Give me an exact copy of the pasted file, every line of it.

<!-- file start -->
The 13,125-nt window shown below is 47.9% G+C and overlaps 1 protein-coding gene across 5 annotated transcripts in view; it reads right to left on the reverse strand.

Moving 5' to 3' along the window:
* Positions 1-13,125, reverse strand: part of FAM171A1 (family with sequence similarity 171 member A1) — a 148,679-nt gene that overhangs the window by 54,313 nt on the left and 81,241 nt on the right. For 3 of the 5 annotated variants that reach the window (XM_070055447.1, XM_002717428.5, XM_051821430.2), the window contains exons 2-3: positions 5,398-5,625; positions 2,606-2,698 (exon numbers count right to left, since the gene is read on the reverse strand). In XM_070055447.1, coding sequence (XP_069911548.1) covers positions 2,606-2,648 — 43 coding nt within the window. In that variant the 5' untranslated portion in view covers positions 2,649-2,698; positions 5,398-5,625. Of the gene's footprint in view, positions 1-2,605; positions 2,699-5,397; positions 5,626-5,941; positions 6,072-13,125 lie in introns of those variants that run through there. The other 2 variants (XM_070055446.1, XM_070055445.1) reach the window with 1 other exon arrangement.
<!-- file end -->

The 13,125-nt window shown below is 47.9% G+C and overlaps 1 protein-coding gene across 5 annotated transcripts in view; it reads right to left on the reverse strand.

Moving 5' to 3' along the window:
* Positions 1-13,125, reverse strand: part of FAM171A1 (family with sequence similarity 171 member A1) — a 148,679-nt gene that overhangs the window by 54,313 nt on the left and 81,241 nt on the right. For 3 of the 5 annotated variants that reach the window (XM_070055447.1, XM_002717428.5, XM_051821430.2), the window contains exons 2-3: positions 5,398-5,625; positions 2,606-2,698 (exon numbers count right to left, since the gene is read on the reverse strand). In XM_070055447.1, coding sequence (XP_069911548.1) covers positions 2,606-2,648 — 43 coding nt within the window. In that variant the 5' untranslated portion in view covers positions 2,649-2,698; positions 5,398-5,625. Of the gene's footprint in view, positions 1-2,605; positions 2,699-5,397; positions 5,626-5,941; positions 6,072-13,125 lie in introns of those variants that run through there. The other 2 variants (XM_070055446.1, XM_070055445.1) reach the window with 1 other exon arrangement.